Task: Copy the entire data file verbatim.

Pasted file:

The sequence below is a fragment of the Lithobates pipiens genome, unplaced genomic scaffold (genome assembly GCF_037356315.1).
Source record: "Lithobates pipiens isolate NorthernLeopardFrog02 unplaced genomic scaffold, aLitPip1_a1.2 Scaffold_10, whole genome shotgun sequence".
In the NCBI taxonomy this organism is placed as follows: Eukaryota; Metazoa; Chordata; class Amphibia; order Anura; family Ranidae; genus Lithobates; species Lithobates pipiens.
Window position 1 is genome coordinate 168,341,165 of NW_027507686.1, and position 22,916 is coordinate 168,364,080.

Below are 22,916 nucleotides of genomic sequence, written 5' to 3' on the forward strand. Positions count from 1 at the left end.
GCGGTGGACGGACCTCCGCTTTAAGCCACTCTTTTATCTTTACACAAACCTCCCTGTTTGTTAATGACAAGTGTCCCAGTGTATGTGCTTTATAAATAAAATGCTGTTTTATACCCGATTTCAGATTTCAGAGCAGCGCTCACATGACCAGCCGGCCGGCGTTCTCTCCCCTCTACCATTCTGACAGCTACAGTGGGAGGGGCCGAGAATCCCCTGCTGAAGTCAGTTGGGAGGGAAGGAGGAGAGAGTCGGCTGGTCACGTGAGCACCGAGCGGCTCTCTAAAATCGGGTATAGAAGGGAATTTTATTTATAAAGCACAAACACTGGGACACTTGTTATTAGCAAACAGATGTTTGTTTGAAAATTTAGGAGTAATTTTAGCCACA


The sequence below is a fragment of the Lithobates pipiens genome, unplaced genomic scaffold (genome assembly GCF_037356315.1).
Source record: "Lithobates pipiens isolate NorthernLeopardFrog02 unplaced genomic scaffold, aLitPip1_a1.2 Scaffold_10, whole genome shotgun sequence".
In the NCBI taxonomy this organism is placed as follows: Eukaryota; Metazoa; Chordata; class Amphibia; order Anura; family Ranidae; genus Lithobates; species Lithobates pipiens.
Window position 1 is genome coordinate 168,341,165 of NW_027507686.1, and position 22,916 is coordinate 168,364,080.

Below are 22,916 nucleotides of genomic sequence, written 5' to 3' on the forward strand. Positions count from 1 at the left end.
GCGGTGGACGGACCTCCGCTTTAAGCCACTCTTTTATCTTTACACAAACCTCCCTGTTTGTTAATGACAAGTGTCCCAGTGTATGTGCTTTATAAATAAAATGCTGTTTTATACCCGATTTCAGATTTCAGAGCAGCGCTCACATGACCAGCCGGCCGGCGTTCTCTCCCCTCTACCATTCTGACAGCTACAGTGGGAGGGGCCGAGAATCCCCTGCTGAAGTCAGTTGGGAGGGAAGGAGGAGAGAGTCGGCTGGTCACGTGAGCACCGAGCGGCTCTCTAAAATCGGGTATAGAAGGGAATTTTATTTATAAAGCACAAACACTGGGACACTTGTTATTAGCAAACAGATGTTTGTTTGAAAATTTAGGAGTAATTTTAGCCACA